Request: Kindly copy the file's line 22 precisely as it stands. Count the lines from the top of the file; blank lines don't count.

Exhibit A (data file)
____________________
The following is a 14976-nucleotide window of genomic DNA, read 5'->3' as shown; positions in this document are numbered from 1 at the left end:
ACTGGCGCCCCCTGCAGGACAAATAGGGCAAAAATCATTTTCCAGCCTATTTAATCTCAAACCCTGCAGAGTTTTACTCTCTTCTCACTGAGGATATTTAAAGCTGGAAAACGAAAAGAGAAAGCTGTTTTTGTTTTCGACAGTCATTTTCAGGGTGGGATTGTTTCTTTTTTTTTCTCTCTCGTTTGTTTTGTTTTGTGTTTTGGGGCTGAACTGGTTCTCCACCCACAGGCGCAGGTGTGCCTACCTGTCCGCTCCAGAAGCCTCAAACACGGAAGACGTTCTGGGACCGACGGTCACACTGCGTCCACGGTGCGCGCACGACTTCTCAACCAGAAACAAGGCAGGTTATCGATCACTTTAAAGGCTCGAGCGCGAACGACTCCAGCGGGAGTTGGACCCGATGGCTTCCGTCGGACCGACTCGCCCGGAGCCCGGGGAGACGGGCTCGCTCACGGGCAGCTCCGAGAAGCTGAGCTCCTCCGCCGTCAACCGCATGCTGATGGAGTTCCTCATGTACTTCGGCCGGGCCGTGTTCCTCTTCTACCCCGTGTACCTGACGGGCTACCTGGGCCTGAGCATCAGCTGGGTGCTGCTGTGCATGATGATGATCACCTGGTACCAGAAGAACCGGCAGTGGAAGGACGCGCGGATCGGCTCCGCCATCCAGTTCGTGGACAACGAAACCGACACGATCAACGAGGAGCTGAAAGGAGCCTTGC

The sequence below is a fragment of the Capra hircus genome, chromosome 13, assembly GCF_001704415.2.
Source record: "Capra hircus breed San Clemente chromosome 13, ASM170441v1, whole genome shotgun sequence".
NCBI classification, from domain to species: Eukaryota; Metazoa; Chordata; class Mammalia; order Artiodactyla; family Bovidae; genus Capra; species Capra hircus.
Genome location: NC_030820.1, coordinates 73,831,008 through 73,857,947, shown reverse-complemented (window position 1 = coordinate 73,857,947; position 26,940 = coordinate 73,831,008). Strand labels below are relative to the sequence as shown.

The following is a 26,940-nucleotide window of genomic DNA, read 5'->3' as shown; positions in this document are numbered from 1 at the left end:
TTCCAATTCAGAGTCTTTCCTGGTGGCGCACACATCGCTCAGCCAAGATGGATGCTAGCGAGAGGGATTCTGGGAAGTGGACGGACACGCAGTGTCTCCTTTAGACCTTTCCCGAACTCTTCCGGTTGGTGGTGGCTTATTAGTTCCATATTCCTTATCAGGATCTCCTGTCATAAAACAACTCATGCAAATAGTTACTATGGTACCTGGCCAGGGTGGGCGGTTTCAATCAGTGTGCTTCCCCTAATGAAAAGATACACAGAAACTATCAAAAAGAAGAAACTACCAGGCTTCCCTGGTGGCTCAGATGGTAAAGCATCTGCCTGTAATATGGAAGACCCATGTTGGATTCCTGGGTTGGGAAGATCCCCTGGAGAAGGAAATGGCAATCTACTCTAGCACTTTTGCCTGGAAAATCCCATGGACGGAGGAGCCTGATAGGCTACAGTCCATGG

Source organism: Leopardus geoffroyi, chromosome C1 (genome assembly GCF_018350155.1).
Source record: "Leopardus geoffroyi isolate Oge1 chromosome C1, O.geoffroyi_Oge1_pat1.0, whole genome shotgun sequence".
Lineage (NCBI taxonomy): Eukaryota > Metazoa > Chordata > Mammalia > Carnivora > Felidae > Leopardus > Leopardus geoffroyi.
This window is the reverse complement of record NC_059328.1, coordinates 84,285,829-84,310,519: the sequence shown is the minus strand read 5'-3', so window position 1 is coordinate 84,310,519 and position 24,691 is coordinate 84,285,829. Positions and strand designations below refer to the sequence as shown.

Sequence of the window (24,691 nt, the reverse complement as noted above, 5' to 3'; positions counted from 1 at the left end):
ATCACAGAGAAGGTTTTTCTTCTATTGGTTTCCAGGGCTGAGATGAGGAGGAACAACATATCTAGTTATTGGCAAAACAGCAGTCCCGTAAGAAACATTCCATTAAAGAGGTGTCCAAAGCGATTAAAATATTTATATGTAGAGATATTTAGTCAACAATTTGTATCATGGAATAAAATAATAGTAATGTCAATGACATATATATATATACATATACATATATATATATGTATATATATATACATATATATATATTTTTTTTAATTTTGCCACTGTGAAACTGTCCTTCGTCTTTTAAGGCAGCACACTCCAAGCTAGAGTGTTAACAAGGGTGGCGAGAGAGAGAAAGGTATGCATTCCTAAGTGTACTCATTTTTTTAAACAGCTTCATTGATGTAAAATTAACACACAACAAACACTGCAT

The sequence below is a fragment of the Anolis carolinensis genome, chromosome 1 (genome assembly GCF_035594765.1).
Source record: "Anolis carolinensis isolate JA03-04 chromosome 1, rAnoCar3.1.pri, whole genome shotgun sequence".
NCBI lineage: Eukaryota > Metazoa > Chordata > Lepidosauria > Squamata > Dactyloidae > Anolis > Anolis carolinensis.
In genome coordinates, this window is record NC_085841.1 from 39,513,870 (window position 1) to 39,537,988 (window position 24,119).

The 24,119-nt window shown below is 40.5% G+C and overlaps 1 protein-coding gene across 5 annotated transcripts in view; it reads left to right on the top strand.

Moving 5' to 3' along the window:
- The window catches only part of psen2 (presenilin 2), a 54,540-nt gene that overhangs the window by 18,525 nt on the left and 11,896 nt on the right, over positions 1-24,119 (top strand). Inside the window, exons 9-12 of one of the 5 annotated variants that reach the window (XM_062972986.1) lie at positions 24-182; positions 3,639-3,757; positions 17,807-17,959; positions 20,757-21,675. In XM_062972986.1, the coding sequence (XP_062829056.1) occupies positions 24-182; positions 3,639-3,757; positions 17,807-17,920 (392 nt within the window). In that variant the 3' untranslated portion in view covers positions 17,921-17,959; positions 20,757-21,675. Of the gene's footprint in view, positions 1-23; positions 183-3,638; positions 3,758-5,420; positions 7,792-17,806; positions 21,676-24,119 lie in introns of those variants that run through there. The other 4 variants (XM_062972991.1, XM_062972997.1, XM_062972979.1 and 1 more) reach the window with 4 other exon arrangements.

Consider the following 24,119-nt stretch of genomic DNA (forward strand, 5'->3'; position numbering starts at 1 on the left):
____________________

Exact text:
Consider the following 24,119-nt stretch of genomic DNA (forward strand, 5'->3'; position numbering starts at 1 on the left):